In this study of a mixed clinical patient population, we found inadequate pain relief in 34 of 50 patients (68 %) after caesarean section, despite the fact that 47 of the patients had received standard multimodal pain prophylaxis.
In 49 patients, extra opioids were administered on an as-needed basis. This can be interpreted as indicating that patients were not opposed in principle to receiving additional opioid pain relief, as could be hypothesised out of concern over implications for breastfeeding or bonding with the newborn.
Spinal opioids may contribute to nausea and in particular to pruritus (3, 4), which was the most common adverse effect in our dataset.
Seventy per cent of patients reported a low degree of mobilisation on postoperative day one. This may be due to inadequate pain relief, but other possible explanations include fatigue and a desire for rest, or possibly wound guarding or a fear of activity-related pain (5).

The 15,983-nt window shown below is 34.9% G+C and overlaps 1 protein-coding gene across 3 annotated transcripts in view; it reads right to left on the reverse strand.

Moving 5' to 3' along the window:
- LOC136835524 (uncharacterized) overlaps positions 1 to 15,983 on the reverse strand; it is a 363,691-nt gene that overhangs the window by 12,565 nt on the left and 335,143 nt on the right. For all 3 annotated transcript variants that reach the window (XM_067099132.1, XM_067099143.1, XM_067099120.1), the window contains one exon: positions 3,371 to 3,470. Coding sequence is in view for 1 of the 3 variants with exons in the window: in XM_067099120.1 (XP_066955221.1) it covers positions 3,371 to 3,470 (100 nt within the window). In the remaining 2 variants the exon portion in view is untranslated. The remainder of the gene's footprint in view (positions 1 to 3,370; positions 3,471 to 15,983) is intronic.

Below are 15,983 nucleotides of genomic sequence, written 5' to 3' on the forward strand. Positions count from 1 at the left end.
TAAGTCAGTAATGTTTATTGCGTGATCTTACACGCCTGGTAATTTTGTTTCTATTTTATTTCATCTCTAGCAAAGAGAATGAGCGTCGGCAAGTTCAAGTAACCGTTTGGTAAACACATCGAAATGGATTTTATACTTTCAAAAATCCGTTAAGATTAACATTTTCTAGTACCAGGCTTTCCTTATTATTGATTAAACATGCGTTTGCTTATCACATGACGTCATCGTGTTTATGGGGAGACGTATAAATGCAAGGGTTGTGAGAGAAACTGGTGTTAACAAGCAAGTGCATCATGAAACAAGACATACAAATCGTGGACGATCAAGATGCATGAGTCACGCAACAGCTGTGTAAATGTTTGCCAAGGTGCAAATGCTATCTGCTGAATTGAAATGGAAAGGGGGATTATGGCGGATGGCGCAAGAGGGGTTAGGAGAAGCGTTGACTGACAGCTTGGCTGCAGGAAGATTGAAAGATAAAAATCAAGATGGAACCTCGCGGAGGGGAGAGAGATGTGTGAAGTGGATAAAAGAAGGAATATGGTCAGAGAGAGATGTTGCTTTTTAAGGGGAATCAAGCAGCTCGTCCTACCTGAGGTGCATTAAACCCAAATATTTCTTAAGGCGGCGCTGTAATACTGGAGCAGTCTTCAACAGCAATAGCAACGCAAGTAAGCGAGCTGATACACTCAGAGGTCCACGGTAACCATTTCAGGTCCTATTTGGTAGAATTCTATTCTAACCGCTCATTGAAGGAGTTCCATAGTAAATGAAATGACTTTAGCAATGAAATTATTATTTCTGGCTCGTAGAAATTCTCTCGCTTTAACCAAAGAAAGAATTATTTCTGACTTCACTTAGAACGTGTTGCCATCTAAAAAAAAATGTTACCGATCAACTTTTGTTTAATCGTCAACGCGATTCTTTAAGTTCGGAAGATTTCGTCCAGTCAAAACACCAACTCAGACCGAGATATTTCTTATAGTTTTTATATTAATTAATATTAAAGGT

One limitation of the study is that 40 % of the patients who were considered for inclusion were excluded because they spoke another language or because they were not in in the department. It is possible that the latter group may have had greater mobility and less pain than the patients who were included, which may have led to our results overestimating the proportion of patients with inadequate pain relief. Furthermore, a dataset comprising 50 patients must be considered small.
There are also drawbacks associated with use of the NRS scale to assess the quality of pain relief. Patients may have differing impressions of what a given score should mean (1, 6).
The results led us to conclude that pain relief after acute and elective caesarean sections was inadequate. As a result of the study, the department in question increased the standard dosage of ibuprofen to 600 mg × 4. In addition, peri-operative dexamethasone 16 mg intravenously was added to the multimodal regimen; this has been shown to provide enhanced nausea and pain prophylaxis (7). Use of post-operative epidural pain relief was also increased in patients with an indwelling epidural catheter from an attempted vaginal delivery.